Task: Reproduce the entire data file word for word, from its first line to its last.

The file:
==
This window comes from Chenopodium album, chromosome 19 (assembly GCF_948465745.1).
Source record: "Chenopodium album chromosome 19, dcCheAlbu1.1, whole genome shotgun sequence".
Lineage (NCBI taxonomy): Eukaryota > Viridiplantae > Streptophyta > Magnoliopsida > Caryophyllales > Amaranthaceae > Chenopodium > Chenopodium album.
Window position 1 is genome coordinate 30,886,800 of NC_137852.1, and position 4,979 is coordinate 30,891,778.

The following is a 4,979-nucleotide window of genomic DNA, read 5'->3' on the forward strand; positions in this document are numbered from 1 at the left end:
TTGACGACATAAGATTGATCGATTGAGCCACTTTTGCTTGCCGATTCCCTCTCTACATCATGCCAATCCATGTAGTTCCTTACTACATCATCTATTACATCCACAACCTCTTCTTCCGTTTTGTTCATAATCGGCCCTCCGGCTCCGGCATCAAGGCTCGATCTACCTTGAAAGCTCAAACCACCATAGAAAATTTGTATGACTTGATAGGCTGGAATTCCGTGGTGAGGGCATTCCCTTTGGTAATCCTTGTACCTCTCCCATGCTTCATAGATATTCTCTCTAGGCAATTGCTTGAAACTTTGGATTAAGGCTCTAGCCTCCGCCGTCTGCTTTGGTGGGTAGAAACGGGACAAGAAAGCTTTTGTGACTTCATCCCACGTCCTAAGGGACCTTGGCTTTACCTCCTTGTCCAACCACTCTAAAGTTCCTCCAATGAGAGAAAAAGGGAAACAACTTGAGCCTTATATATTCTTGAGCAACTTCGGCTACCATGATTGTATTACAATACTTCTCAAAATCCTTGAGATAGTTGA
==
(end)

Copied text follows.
This window comes from Chenopodium album, chromosome 19 (assembly GCF_948465745.1).
Source record: "Chenopodium album chromosome 19, dcCheAlbu1.1, whole genome shotgun sequence".
Lineage (NCBI taxonomy): Eukaryota > Viridiplantae > Streptophyta > Magnoliopsida > Caryophyllales > Amaranthaceae > Chenopodium > Chenopodium album.
Window position 1 is genome coordinate 30,886,800 of NC_137852.1, and position 4,979 is coordinate 30,891,778.

The following is a 4,979-nucleotide window of genomic DNA, read 5'->3' on the forward strand; positions in this document are numbered from 1 at the left end:
TTGACGACATAAGATTGATCGATTGAGCCACTTTTGCTTGCCGATTCCCTCTCTACATCATGCCAATCCATGTAGTTCCTTACTACATCATCTATTACATCCACAACCTCTTCTTCCGTTTTGTTCATAATCGGCCCTCCGGCTCCGGCATCAAGGCTCGATCTACCTTGAAAGCTCAAACCACCATAGAAAATTTGTATGACTTGATAGGCTGGAATTCCGTGGTGAGGGCATTCCCTTTGGTAATCCTTGTACCTCTCCCATGCTTCATAGATATTCTCTCTAGGCAATTGCTTGAAACTTTGGATTAAGGCTCTAGCCTCCGCCGTCTGCTTTGGTGGGTAGAAACGGGACAAGAAAGCTTTTGTGACTTCATCCCACGTCCTAAGGGACCTTGGCTTTACCTCCTTGTCCAACCACTCTAAAGTTCCTCCAATGAGAGAAAAAGGGAAACAACTTGAGCCTTATATATTCTTGAGCAACTTCGGCTACCATGATTGTATTACAATACTTCTCAAAATCCTTGAGATAGTTGA